The court disagrees with plaintiffs that, under the Third Circuit's relaxed pleading standard for material exclusively within the control of the defendant, the complaint contains sufficient specific allegations to survive dismissal under Rule 9(b). See, e.g., In re Burlington, 114 F.3d at 1418 (pre-PSLRA, holding that because the application of Rule 9(b) prior to discovery may allow "sophisticated defrauders to successfully conceal the details of their fraud ...[,] the normally rigorous particularity rule has been relaxed somewhat where the factual information is perculiarly within the defendant's knowledge or control.") (citations, punctuation omitted). "Even under a relaxed application of Rule 9(b), boilerplate and conclusory allegations will not suffice. Plaintiffs must accompany their legal theory with factual allegations that make their theoretically viable claim plausible." Id.; In re MobileMedia Sec. Litig., 28 F. Supp. 2d 901, 935 (D.N.J.1998). Thus, even assuming that this relaxed standard survives the PSLRA, the factual allegations in the complaint are so conclusory, as discussed previously, that they are therefore inadequate.

 

2. March 16 to March 28, 2000

In light of the foregoing, the complaint fails to allege any facts regarding the date the going concern qualification was actually prepared and issued or the date that the defendants had knowledge that the Andersen had done so. The complaint simply states that Anderson's audit report is "dated `January 28, 2000 (except with respect to matters discussed in Note 1, as to which the date is March 15,[19] 2000.')" Compl. ¶ 62. Plaintiffs do not, however, plead any *641 facts regarding the date the report was prepared and/or issued by Andersen. As discussed previously, plaintiffs' factual allegations regarding defendants' certain knowledge of the qualification prior to March 16 are not credited by the court because they are conclusory and unsupported. Without those allegations, the complaint is devoid of any facts regarding the who, what, when, where, and how of the defendants' alleged knowledge that Andersen decided to issue the qualification. Accordingly, that portion of the section 10(b) and Rule 10b-5 claim based on defendants' failure to inform the public of the going concern qualification for the period of March 16 to March 28 is dismissed because it has not been adequately pled.

 

b. Scienter

As another independent basis, the claims are dismissed for failure to plead scienter adequately. In this Circuit, scienter may be plead by (1) "by setting forth facts that constitute circumstantial evidence of either reckless or conscious behavior," or (2) "alleging facts establishing a motive and opportunity to commit fraud." In re Advanta, 180 F.3d at 534-35 (citation, punctuation omitted); see also Press v. Chem. Inv. Serv. Corp., 166 F.3d 529, 538 (2d Cir.1999); In re Resource Am. Sec. Litig., No. CIV. 98-5446, 2000 WL 1053861, at *5 (E.D.Pa. July 26, 2000). Allegations of scienter "must be supported by facts stated with particularity and must give rise to a strong inference of scienter." In re Advanta, at 535 (citation, punctuation omitted).[20]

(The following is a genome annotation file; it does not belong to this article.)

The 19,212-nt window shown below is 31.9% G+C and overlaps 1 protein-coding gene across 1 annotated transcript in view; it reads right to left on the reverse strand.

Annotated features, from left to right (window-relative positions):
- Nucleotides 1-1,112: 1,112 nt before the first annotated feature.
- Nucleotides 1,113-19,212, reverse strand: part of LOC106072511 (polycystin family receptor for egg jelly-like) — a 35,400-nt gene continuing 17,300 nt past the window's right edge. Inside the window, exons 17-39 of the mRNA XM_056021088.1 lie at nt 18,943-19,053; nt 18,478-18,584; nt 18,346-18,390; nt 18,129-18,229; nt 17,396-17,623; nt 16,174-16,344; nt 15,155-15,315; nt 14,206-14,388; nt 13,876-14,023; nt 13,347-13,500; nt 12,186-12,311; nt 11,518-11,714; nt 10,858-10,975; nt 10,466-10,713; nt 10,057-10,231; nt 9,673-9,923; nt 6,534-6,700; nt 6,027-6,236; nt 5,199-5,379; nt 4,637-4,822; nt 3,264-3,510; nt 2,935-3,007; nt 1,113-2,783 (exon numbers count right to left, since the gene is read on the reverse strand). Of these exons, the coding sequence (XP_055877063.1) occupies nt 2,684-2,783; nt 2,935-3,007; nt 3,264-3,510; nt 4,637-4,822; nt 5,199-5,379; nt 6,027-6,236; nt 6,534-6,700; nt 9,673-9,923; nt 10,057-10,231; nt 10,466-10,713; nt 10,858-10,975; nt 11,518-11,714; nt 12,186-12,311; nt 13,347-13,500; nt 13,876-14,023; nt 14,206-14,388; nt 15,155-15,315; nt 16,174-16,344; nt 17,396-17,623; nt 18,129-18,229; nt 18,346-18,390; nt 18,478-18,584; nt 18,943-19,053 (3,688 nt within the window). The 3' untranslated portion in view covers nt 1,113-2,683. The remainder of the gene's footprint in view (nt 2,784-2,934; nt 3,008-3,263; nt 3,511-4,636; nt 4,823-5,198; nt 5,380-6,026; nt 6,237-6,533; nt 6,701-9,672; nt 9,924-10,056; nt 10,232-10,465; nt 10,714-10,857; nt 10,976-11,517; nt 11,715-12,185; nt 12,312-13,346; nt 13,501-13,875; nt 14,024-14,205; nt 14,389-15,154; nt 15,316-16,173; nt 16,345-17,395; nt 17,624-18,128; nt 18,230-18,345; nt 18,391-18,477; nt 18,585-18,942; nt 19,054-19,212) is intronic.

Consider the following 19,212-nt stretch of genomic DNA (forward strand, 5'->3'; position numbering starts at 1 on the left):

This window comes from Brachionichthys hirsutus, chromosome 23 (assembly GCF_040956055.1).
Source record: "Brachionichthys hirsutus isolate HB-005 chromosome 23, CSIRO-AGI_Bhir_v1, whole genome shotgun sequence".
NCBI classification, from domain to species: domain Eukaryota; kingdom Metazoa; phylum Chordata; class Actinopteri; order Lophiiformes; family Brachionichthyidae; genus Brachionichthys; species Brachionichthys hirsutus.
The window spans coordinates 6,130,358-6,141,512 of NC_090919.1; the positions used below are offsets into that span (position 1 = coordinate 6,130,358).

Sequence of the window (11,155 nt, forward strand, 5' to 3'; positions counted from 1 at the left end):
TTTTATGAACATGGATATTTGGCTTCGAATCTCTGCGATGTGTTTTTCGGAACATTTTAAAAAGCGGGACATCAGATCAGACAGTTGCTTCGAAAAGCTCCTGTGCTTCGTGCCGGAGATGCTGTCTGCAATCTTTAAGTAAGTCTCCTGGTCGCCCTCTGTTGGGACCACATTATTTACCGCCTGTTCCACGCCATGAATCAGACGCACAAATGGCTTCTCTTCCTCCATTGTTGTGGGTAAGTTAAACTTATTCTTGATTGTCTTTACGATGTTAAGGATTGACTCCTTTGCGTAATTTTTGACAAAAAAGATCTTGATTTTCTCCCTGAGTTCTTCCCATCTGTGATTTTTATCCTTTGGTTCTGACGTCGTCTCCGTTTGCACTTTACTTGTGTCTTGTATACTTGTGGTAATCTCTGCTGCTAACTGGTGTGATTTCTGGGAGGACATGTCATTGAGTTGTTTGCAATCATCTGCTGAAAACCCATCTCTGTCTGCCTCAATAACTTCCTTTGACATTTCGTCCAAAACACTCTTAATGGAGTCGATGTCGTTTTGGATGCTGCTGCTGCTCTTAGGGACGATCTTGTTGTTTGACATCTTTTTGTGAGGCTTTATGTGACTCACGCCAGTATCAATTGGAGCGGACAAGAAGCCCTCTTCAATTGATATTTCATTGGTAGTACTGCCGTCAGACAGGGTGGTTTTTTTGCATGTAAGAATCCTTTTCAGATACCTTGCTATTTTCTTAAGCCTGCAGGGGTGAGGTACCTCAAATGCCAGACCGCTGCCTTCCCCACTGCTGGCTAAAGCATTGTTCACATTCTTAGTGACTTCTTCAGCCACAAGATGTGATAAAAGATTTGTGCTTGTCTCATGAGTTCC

1. Recklessness or Conscious Wrong-doing

Plaintiffs have not adequately alleged recklessness or conscious misbehavior. "A reckless statement [or omission] is one involving not merely simple, or even inexcusable negligence, but an extreme departure from the standards of ordinary care, and which presents a danger of misleading buyers or sellers that is either known to the defendant or is so obvious that the actor must have been aware of it." Advanta, 180 F.3d at 535 (citations, punctuation omitted). Scienter may also be pled "by stating with particularity facts giving rise to a strong inference of conscious *642 wrongdoing, such as intentional fraud or other deliberate illegal behavior." Id. When a complaint "`fails adequately to allege that defendants' statements were [materially] false (affirmatively or through omissions), the [c]omplaint obviously fails to allege facts constituting circumstantial evidence of reckless or conscious misbehavior on the part of defendants in making statements.'" Phillips, 190 F.3d at 621 (quoting San Leandro Emergency Med. Group Profit Sharing Plan v. Philip Morris Co., 75 F.3d 801, 813 (2d Cir.1996)) (modifications in original); see also Advanta, 180 F.3d at 539 ("It is well established that a pleading of scienter may not rest on a bare inference that a defendant must have had knowledge of the facts.") (citation, punctuation omitted). As discussed previously, the court holds that the plaintiffs have not adequately pled that the defendants made material omissions or materially misleading statements. Therefore, plaintiffs have failed to allege facts of recklessness or conscious misbehavior.

 

2. Motive and Opportunity

Plaintiffs do not adequately plead motive.[21] According to the plaintiffs, the defendants concealed CDnow's true financial condition in order to "artificially inflate and maintain the market price of CDnow securities to create the illusion of a viable company so that CDnow could seek out another merger partner and keep CDnow's stock price as high as possible while doing so." Compl. ¶ 72. With regard to the individual defendants, plaintiffs allege that they benefitted from their allegedly deceptive acts because the company and its management team remained in existence after the merger with Bertelsmann. Id. ¶ 69. Plaintiffs also allege that Sussman will receive an $182,000 bonus for remaining with the merged company, id., and that Olim and Sussman "owned a large amount of CDnow stock and ... had a particular interest in maintaining CDnow's trading price." Id. ¶ 72.